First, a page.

So if Amazon is able to help us get to a world in which we are paying reasonable amounts for health care, we are cutting out as much waste, frankly, out of the system, and politics of the system as possible, and that’s a good thing. I have a doctor friend, he’s a cardiologist. He told me they’ve wanted to do telehealth for 10 years, at least. And the answer has always been no. And then, as soon as the pandemic happened, it was like, we’re starting on Monday. Telehealth appointments start on Monday. It just proves, it was a decision that somebody didn’t want to make before. And now because of the pandemic, it’s forced us to make different decisions. And so VCs love that sort of atmosphere.
JC: I’ve heard a lot of different theories on why we’re seeing this influx of capital. But that’s a really good description on on the destruction that’s happening and why it’s creating new opportunities.
Davidson: There’s also plenty of other reasons. There’s nowhere else to put your money, for one. People that are used to investing in bonds and yielding 5% are now faced with 1% yields, and so they’re like, ‘Well, I’m not earning anything there.’ And you don’t earn anything on your cash, either. So it’s like, ‘Hey, why don’t I just throw some money in venture capital, because the returns there are obviously less reliable, but the ceiling is a lot higher, so to speak.’
JC: I know you lived, as we did, through the dot-com boom-and-bust periods. Do you worry that things are just absolutely too red hot and overinflated, that this is gonna go a different direction?
Davidson: That’s not really what I worry about. I think there will always be boom-and-bust cycles. So the only question is, how long will this remain a boom? We are already past when the cycles generally turn south. So I’m just worried about just the cyclical nature of the economy. I am worried about when it does turn down, but I think the reason it’s going to turn down is not necessarily because there’s too much money flowing into venture capital.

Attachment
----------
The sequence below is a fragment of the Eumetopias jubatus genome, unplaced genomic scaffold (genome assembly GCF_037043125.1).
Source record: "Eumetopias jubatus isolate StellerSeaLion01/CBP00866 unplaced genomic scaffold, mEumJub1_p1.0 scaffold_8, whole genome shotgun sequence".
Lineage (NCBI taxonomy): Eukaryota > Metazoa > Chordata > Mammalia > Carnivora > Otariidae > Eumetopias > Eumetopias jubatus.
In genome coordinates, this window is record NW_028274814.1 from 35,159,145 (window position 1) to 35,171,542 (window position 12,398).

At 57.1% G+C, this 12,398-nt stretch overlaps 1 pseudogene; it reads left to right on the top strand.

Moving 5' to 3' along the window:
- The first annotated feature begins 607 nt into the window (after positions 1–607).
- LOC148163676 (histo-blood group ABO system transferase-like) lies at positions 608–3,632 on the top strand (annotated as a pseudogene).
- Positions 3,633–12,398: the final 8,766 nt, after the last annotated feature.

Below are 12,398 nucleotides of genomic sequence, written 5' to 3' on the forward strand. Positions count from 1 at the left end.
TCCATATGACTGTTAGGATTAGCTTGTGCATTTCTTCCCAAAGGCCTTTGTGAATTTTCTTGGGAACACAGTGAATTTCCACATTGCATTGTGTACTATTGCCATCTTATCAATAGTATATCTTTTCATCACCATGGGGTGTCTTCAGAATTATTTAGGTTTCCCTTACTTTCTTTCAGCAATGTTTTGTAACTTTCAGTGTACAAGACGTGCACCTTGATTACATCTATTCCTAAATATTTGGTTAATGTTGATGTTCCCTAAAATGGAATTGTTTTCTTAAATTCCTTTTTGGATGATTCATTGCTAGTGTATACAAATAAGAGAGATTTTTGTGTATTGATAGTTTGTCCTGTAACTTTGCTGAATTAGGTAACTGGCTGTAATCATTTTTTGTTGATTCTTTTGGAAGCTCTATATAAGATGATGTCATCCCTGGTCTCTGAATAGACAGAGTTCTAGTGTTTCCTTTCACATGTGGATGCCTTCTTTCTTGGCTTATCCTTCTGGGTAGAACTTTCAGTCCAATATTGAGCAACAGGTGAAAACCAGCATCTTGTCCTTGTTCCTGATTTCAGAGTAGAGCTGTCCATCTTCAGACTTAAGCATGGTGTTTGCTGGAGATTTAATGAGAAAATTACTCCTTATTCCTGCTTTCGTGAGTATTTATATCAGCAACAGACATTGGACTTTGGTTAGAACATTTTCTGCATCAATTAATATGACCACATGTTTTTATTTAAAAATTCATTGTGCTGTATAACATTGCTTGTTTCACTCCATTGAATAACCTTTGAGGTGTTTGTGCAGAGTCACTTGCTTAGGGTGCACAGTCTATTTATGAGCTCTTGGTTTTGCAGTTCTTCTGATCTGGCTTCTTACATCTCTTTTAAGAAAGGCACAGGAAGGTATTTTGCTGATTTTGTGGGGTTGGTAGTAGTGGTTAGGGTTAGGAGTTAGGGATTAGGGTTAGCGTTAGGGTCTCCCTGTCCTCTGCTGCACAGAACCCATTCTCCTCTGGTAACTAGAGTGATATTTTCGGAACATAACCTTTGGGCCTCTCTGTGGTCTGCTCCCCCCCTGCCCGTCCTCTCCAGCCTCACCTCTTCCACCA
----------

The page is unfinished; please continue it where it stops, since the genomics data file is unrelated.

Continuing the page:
I think our real existential problem in this country is, we’ve got a lot of people in this country who are going to need jobs over the next, 5, 10, 20 years. People who grew up thinking that they could have a career in manufacturing or a career in an industry that has left them kind of high and dry. A lot of the sentiment that you see around middle America is due to that, is due to the fact that, hey, the opportunity for us here doesn’t seem to be as high as it is for people on the coast who are working in tech.
JC: But Mike, everybody’s leaving Silicon Valley and moving to Austin, apparently.
Davidson: I’m not gonna worry about those people. That’s actually a good thing, like all of the tech sort of like spreading out to other areas. That’s fine. I’m worried about, if I don’t want to get into tech, and I want to be able to feed my family, what can I do?
I look at things like solar panels. If we wanted to have a federally funded solar panel program, we could have solar panels on every single roof in this country in 10 years, every single one. And those panels don’t get up there by themselves. They take people climbing up on the roofs, screwing the panels in, installing them. That is exactly the sort of work that a lot of people in America are qualified to do. It’s not high-tech work. It’s good, honest work. It’s good for the environment, it’s good for the country, it’s good for everything. These are the sorts of things you can do if you’re willing to go big on federal programs. And I think that’s what we’re going to see in the next several years of the Biden administration.
Follow Mike Davidson on Twitter @MikeIndustries. You can also read and listen here to our full conversation about social media and politics. Podcast produced and edited by Curt Milton. Theme music by Daniel L.K. Caldwell.